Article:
Saturday, September 28, 2013

The Combine Grind

Autumn starts where the summer grinds to an end -- on a green turf field crisscrossed by white lines. Have you ever noticed the sideline boundaries are always thicker than those measuring progress down field in yards?  It’s too prosaic to contemplate -- or maybe not.
Summer of 2013 – the season of competition.  Two sons, four athletic camps, and six tournaments stretching from Boston to Virginia Beach and seven cities in between. Forty-six officiated lacrosse games, more than 51 football skill sessions, 23 7-on-7 games, and at every one, the ever-present figure of  good-natured Nellie, with free advice for all.    
For the eldest son, it’s a drive to be noticed and ultimately coveted by NCAA college coaches, no less in two sports. For the younger Boys’ Town grad, all fields are testing grounds of skill and athleticism to prevail over top talent in order to compete at the level where both of his older brothers now reside.  Eldest son, the steady Nellie Junior, triumphed in this fast-paced crucible and is now playing college athletics.
Sports, kids – what I’ve seen this summer in 2,700 miles of driving from New England to the Old South is most of all the American Dad: indefatigable, generous, hopeful, persistent and always folding up the chair at the end of the day – yes, on those prosaic sidelines -- thinking about tomorrow’s 8 a.m. session and how the heck their kid can improve his performance.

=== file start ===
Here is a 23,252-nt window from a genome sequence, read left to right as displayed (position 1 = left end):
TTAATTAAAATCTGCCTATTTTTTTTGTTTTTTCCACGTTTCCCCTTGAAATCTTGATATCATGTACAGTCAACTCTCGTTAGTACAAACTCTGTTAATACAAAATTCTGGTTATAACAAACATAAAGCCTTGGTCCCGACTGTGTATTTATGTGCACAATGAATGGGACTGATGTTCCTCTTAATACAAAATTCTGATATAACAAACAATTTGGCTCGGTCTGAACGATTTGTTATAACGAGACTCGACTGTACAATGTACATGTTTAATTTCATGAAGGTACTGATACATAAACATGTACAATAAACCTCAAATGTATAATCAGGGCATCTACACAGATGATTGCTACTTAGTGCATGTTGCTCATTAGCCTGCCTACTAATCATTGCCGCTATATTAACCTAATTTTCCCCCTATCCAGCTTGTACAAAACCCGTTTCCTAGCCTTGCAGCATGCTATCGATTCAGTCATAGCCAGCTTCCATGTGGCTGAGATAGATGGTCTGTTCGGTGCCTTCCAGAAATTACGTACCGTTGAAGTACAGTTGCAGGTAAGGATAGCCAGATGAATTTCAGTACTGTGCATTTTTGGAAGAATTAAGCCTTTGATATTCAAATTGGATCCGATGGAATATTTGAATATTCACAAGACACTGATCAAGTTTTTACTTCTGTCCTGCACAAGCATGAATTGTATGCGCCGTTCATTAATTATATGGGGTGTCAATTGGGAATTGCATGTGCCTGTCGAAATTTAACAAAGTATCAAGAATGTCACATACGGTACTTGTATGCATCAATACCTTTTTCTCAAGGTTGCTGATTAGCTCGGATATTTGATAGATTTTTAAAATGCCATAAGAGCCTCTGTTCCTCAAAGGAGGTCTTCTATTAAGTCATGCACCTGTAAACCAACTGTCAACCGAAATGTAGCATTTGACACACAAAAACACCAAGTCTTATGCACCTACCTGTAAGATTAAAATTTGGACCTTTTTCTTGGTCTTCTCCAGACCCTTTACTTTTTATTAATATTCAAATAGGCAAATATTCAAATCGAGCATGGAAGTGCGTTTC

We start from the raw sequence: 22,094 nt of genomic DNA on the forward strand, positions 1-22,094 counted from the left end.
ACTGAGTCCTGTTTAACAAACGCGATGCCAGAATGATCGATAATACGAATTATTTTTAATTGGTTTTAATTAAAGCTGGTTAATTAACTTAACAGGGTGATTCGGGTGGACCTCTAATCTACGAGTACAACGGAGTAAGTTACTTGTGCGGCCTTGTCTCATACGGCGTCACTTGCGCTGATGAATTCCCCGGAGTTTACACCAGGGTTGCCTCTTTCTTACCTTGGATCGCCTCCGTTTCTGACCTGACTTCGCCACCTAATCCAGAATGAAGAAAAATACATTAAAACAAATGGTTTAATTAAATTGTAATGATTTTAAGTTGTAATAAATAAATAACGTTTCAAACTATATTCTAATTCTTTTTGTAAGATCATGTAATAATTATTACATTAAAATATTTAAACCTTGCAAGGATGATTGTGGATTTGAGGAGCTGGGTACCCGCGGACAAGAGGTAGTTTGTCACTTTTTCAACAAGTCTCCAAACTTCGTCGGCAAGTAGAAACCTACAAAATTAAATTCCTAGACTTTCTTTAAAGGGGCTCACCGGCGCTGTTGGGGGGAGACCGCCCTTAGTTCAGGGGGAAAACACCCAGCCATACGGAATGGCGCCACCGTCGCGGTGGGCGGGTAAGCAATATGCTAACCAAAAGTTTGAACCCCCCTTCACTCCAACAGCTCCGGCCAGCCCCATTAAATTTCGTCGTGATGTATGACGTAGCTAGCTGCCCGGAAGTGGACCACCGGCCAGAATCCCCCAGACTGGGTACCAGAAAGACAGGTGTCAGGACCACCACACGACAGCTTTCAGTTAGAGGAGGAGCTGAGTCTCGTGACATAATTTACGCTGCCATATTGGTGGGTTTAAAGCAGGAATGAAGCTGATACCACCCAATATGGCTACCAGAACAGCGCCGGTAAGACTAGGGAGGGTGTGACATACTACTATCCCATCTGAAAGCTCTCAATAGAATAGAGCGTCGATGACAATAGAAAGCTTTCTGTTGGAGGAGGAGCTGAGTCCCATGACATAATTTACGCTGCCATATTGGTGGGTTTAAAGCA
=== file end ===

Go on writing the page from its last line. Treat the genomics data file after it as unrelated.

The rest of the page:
The football camps are the notorious “combines.”  A hundred select young men, 400 non-select kids -- all instantly organized, sorted by primary position, offense or defense, and then given identifying jersey numbers.  This is the wonderful mechanics of these camps.  There is little discussion or confusion, just a quick following of orders and hustling to get in line. 
Next comes the long and detailed regimen of workout drills watched by alert coaches with the Career Beginning and Ending Clipboards.  Your kid does closely watched drills with, for example, dozens of Outside Linebackers.  The coaches watch intently and dispassionately for hours, and what they write on the Clipboard means your kid may have a shot at their school, or it’s time to back home to Momma.
And they’re not asking for anything complex here. In fact, it’s simple and repetitive, just perfect for your correspondent.  Bulky, leather practice bags are laid out and kids high-step through them.  The bags are placed at oblique angles at various distances and kids high-step through them. Kids are thrown a ball as they run through the bags. They either catch it or keep high-stepping to the parking lot.
Four guys are placed in a square, a few yards apart from each other, and told to react to hand signals from a coach. Up, back, left, right.  Stopwatches are everywhere. 
Across three wide open fields these drills go on. Linemen push sleds, QBs and receivers and cornerbacks try to outwit each other.  For running backs, it’s running through pads carrying the ball: “Nose to the sky!” “Eyes up!” “Back straight!” Then passing drills with QBs and linebackers:  “Sharp routes!” “No cross overs!”  “Burst! Burst!”  The drills run for hours, yells floating across the fields like a long muted drone.
Every kid is trying their best, giving everything they have. They’re prepared.  Just to get here has required thousands of hours of practice, weight rooms, hot fields, cold mornings, pass routes long after dusk, countless collisions and snap counts.  What a remarkable set of circumstances has propelled them here. And it’s certainly not Real Life because there is not a single slacker to be seen.